Found this at bookshelves of doom. Short stories of the twilight zone-ish horror genre. I don't usually read such, but Leila of bookshelves was so glowing in her review, I sent for it. I didn't have enough time to read the whole thing, wasn't excited enough to get it from the library again, but I was pleased with the retelling of The Snow Queen.

Gravelight by Marion Zimmer Bradley
Three people wind up in this place in the Appalachians for different reasons. This is the 3rd book in the Witchlight series (yes I read the first 2, and they were good enough to send me back for more). Recurring character Truth Jourdemayne is there with the professional parapsychologists looking into the nexus of paranormal happenings. She, as revealed in the other books, is a descendant of the fairy race, and is learning to become adept at magick. A pain-ridden drunk finds himself stranded there, probably trying to drink himself to death. An actress seeks her family history, and finds herself with too strong a connection to a magical ancestor. Together, they must deal with the cause of the sinister disappearances, an open Gate to magical realms.

Truth and Beauty by Ann Patchett
Quick read for a non-fiction book. It was interesting to get an intimate look at a woman who was a very sickly child, and who spent her life seeking the face that was destroyed by her childhood cancer. She had this expectation of care by others, and seemingly no thought of the future. Perhaps that was to happen after she got her face. We talked in our book group about how in spite of, perhaps because of, her fallen-in face, she had this charisma that attracted such loyal people around her. She was a user, and treated her "angels" like doormats, but as one person put it, this was a kind of friendship that was beyond such concerns. Or so Ann Patchett might have us think. One person in the group did some research and found that Lucy Grealy's family was mad because Ann basically left them out of the book, and they contend that Lucy didn't think much of Ann.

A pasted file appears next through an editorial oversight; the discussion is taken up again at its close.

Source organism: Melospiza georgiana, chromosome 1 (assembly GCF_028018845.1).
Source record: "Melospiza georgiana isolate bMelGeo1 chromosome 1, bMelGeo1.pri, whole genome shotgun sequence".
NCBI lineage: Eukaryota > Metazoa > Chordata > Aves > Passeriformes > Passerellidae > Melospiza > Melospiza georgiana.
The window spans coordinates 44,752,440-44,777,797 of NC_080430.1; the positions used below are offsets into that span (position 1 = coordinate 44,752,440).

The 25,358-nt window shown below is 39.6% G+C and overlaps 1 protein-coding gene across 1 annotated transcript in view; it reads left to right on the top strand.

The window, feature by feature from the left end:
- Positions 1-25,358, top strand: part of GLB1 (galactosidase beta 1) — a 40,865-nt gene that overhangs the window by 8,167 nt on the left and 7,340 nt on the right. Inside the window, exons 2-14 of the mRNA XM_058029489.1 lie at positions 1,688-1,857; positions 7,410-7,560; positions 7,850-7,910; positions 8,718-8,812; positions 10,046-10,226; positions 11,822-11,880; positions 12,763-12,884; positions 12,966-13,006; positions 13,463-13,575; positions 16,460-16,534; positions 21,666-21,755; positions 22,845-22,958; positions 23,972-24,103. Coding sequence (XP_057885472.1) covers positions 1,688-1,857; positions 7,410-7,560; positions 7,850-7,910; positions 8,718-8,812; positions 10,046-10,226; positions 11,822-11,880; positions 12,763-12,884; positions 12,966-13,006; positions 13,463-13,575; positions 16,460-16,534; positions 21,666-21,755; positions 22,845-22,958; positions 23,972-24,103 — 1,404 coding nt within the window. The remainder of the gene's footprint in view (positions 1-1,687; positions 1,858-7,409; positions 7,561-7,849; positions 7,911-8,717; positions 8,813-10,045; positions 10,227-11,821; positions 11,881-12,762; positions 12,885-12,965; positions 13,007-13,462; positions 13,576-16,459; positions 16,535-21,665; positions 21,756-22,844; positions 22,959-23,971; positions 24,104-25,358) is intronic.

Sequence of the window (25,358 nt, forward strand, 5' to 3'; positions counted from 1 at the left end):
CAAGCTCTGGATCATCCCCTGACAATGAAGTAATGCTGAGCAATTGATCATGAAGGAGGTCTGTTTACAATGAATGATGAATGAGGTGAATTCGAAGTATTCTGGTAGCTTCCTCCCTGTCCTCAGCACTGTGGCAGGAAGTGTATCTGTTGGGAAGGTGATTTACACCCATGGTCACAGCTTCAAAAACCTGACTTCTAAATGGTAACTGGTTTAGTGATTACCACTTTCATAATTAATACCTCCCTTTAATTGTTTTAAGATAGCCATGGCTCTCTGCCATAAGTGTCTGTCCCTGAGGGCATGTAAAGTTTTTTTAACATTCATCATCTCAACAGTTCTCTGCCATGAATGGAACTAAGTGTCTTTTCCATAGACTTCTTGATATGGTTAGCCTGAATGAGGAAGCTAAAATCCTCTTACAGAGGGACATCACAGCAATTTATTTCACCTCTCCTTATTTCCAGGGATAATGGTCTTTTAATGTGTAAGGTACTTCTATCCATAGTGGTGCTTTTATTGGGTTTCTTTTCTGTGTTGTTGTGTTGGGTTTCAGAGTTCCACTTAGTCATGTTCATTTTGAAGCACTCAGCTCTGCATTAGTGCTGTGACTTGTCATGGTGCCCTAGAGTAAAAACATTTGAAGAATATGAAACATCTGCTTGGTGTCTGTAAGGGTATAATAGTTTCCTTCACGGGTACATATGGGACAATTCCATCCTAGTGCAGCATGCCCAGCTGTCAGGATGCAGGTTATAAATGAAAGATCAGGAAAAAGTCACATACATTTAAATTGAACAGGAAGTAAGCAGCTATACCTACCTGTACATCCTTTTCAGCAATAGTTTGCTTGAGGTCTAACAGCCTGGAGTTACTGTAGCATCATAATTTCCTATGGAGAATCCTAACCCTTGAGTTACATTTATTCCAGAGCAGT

Wright 3 by Blue Balliett
I usually don't like to read a later book in a series before I've read the first, but I did here. I think I was assured by a librarian that it wouldn't matter, so this is the first book by this author that I've read. Indeed the author gave enough details from past stories that I could tell what was going on, as could any child that sought a story with mystery and extra-worldly speculation. Interesting stuff in here about the Robie House designed by Frank Lloyd Wright. Illustrations were based on the actual building. Otherwise just a book for kids.

Good Fairies of New York by Martin Millar
This is another one of those books I checked out due to a librarian's blog, but I can't remember which one now, maybe bookshelves of doom again. The humans here are sometimes petty, rarely endearing, and not very heroic, except maybe the bag-lady who thinks she's an ancient Greek hero. The particular properties of her boot-polish cocktail allow her to see fairies, and include them in her war strategies. Some Scottish and Irish Fairies find themselves in New York after a bender. They like their alcohol. This gets them in trouble with some of the native fairies. They're also somewhat inept with their fairy abilities, sort of like the humans they're trying to help. I liked it, found the pub-going flavor amusing, but thought the author missed some of the transplanted-in-New-York opportunities. Plus, he had an American say "truncheon" rather than "stick" or "club." Who do you know says truncheon?